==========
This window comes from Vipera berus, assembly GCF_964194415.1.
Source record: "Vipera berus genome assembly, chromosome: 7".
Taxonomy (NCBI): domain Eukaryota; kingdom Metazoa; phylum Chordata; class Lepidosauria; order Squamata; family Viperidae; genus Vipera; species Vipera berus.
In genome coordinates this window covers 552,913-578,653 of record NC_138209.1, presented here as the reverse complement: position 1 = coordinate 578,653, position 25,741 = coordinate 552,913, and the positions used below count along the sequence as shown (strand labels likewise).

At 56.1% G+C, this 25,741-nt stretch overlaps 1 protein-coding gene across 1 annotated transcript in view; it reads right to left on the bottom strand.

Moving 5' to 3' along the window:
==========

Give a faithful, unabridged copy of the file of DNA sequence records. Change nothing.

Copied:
This window comes from Vipera berus, assembly GCF_964194415.1.
Source record: "Vipera berus genome assembly, chromosome: 7".
Taxonomy (NCBI): domain Eukaryota; kingdom Metazoa; phylum Chordata; class Lepidosauria; order Squamata; family Viperidae; genus Vipera; species Vipera berus.
In genome coordinates this window covers 552,913-578,653 of record NC_138209.1, presented here as the reverse complement: position 1 = coordinate 578,653, position 25,741 = coordinate 552,913, and the positions used below count along the sequence as shown (strand labels likewise).

At 56.1% G+C, this 25,741-nt stretch overlaps 1 protein-coding gene across 1 annotated transcript in view; it reads right to left on the bottom strand.

Moving 5' to 3' along the window: